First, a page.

The adaptation and contextualization of the bridges stroke self-management intervention for patients living with stroke in the Western Cape, South Africa
Groenewald, Ryan Clive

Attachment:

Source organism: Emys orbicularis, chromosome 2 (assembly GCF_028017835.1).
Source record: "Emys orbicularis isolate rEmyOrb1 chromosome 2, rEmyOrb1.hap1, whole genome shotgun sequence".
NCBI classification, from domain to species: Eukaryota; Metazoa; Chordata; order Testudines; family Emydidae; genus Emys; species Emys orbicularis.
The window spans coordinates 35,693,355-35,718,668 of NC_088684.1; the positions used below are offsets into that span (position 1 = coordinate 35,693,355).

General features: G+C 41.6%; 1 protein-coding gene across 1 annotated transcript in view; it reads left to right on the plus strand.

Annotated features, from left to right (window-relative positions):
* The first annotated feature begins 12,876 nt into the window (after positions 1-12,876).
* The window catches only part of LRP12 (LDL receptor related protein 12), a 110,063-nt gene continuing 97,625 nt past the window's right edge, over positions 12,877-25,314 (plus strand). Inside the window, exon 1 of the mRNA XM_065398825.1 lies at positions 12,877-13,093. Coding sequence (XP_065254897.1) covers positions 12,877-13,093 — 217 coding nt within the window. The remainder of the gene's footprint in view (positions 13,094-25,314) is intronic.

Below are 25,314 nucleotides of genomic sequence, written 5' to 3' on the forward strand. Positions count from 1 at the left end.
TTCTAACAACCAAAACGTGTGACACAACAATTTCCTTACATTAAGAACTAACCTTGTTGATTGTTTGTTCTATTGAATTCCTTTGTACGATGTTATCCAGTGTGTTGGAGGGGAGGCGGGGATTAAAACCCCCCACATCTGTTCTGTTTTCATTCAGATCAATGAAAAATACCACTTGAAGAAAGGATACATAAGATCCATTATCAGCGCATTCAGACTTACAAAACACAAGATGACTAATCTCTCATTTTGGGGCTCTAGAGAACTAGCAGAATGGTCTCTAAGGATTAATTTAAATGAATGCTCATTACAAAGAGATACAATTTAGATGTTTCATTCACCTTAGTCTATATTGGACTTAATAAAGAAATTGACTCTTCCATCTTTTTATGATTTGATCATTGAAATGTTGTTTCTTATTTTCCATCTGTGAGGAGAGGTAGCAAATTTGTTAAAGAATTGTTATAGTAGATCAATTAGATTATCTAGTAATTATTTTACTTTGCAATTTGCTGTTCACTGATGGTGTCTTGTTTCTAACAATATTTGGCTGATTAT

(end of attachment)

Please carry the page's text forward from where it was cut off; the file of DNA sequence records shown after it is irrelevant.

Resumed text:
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Background: Many patients with stroke feel ill-prepared for discharge from stroke rehabilitation, despite having undergone extensive periods of therapy. From the available research, there is clear evidence that disease specific self-management interventions (SMI) are effective at changing targeted behavioural outcomes, and ultimately improve patient participation restrictions, using self-efficacy principles. A stroke SMI, originally developed by the Bridges Organization to address participation restriction in patients living with stroke in the United Kingdom (UK); was successfully adapted and contextualized for the New Zealand stroke population. A similar stroke SMI could have equal positive benefits for the South African stroke population but would need to be contextually relevant. Aim: This study aims to adapt and contextualize the original UK Bridges stroke SMI workbook for implementation with the South African stroke population. Method: The qualitative, exploratory study is conducted in five phases. Thirteen healthcare professionals (Phase 1) and 12 patients with stroke (Phase 2) are engaged with by the researcher using focus group discussions to understand their views on the implementation of self-management intervention in the local context; and one-on-one interviews with local South African patients living with stroke are conducted to explore their experiences (Phase 3) and build contextually relevant local vignettes. The adaptation and contextualization process of the Bridges stroke SMI workbook to the South African context occurs using the participant feedback and built vignettes from Phases 1 to 3. Consensus on the adaptation of the workbook is then reached through the use of an expert panel for peer-review (Phase 4), and a final focus group discussion with local healthcare professionals in the field of stroke rehabilitation (Phase 5) to produce the final South African Bridges stroke SMI workbook. Phase 1 and 5 participants were conveniently selected; while purposive sampling was applied for Phases 2 and 3. Throughout the various study phases, a thematic analysis procedure is employed by the researcher to analyse and interpret the themes identified through the qualitative data collected. A deductive approach was employed by the researcher for the focus group discussion data of Phase 1, 2, and 5; and an inductive approach to the data from the interviews in Phase 3. The trustworthiness criteria of credibility, transferability, dependability, and confirmability were applied.